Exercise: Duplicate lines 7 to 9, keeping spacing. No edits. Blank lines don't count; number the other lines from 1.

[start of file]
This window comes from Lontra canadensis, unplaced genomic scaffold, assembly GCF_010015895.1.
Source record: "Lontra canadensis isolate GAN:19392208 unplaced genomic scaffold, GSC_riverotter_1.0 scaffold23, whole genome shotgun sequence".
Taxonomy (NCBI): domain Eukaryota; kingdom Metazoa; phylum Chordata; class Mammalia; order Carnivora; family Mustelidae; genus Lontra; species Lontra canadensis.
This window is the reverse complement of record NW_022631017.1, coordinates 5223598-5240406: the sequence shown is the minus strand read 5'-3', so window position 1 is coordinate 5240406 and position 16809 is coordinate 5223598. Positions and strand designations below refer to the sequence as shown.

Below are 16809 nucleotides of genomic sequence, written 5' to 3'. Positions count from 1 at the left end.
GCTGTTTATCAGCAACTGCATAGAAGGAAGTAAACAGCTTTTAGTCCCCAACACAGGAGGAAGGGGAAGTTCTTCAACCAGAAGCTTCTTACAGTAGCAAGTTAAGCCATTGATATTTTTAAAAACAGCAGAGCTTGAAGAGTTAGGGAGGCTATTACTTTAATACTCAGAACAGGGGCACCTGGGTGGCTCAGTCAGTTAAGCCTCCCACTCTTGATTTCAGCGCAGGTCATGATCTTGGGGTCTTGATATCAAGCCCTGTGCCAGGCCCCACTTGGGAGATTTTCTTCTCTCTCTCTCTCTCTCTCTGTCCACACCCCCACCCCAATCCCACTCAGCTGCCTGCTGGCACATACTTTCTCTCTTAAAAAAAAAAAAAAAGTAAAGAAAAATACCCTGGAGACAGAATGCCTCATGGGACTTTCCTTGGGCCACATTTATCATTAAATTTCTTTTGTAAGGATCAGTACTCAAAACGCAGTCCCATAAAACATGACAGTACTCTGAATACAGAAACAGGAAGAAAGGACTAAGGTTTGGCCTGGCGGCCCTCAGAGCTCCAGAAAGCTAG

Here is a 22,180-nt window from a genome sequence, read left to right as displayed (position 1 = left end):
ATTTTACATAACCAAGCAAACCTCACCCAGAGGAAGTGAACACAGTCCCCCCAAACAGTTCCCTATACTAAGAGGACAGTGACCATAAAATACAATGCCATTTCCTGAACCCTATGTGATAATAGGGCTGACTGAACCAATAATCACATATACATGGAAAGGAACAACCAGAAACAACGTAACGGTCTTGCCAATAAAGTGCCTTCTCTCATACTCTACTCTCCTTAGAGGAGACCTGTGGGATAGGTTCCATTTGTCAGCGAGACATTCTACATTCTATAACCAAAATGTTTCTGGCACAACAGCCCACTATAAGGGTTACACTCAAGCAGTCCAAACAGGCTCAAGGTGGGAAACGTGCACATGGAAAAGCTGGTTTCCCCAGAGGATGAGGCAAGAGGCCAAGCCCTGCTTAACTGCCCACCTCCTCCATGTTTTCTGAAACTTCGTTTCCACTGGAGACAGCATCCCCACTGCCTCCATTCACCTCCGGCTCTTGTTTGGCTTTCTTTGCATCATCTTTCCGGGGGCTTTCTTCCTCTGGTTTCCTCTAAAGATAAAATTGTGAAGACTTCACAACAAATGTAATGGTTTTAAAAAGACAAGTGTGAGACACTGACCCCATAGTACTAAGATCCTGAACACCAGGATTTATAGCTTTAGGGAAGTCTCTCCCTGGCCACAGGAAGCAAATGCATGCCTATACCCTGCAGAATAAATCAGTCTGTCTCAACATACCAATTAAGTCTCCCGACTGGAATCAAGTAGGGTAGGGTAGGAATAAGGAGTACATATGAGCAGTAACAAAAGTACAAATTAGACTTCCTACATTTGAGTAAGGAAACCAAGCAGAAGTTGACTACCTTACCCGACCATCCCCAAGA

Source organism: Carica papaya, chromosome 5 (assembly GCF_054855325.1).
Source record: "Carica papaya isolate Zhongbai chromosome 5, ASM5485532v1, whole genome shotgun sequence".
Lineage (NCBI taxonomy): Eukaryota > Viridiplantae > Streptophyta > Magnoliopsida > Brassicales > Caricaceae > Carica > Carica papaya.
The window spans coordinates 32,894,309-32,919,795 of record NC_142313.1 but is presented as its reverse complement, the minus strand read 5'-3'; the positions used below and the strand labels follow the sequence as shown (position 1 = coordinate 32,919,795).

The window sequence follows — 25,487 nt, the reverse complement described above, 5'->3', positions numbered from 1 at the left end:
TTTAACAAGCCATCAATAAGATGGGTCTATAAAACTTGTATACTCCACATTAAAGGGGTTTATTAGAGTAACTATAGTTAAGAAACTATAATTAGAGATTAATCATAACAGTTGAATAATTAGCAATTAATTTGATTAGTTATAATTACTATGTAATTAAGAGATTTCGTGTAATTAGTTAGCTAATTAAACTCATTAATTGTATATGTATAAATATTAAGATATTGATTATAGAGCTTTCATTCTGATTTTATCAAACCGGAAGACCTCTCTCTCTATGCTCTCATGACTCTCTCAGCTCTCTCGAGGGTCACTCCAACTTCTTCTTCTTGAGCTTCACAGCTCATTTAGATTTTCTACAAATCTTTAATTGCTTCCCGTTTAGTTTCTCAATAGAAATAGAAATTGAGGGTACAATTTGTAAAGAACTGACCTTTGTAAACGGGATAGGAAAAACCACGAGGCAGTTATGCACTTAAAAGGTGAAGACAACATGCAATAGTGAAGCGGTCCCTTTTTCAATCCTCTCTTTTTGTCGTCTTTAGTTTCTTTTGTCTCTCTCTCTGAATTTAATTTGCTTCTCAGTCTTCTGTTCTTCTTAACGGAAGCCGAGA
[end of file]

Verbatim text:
Here is a 22,180-nt window from a genome sequence, read left to right as displayed (position 1 = left end):
ATTTTACATAACCAAGCAAACCTCACCCAGAGGAAGTGAACACAGTCCCCCCAAACAGTTCCCTATACTAAGAGGACAGTGACCATAAAATACAATGCCATTTCCTGAACCCTATGTGATAATAGGGCTGACTGAACCAATAATCACATATACATGGAAAGGAACAACCAGAAACAACGTAACGGTCTTGCCAATAAAGTGCCTTCTCTCATACTCTACTCTCCTTAGAGGAGACCTGTGGGATAGGTTCCATTTGTCAGCGAGACATTCTACATTCTATAACCAAAATGTTTCTGGCACAACAGCCCACTATAAGGGTTACACTCAAGCAGTCCAAACAGGCTCAAGGTGGGAAACGTGCACATGGAAAAGCTGGTTTCCCCAGAGGATGAGGCAAGAGGCCAAGCCCTGCTTAACTGCCCACCTCCTCCATGTTTTCTGAAACTTCGTTTCCACTGGAGACAGCATCCCCACTGCCTCCATTCACCTCCGGCTCTTGTTTGGCTTTCTTTGCATCATCTTTCCGGGGGCTTTCTTCCTCTGGTTTCCTCTAAAGATAAAATTGTGAAGACTTCACAACAAATGTAATGGTTTTAAAAAGACAAGTGTGAGACACTGACCCCATAGTACTAAGATCCTGAACACCAGGATTTATAGCTTTAGGGAAGTCTCTCCCTGGCCACAGGAAGCAAATGCATGCCTATACCCTGCAGAATAAATCAGTCTGTCTCAACATACCAATTAAGTCTCCCGACTGGAATCAAGTAGGGTAGGGTAGGAATAAGGAGTACATATGAGCAGTAACAAAAGTACAAATTAGACTTCCTACATTTGAGTAAGGAAACCAAGCAGAAGTTGACTACCTTACCCGACCATCCCCAAGA

Source organism: Carica papaya, chromosome 5 (assembly GCF_054855325.1).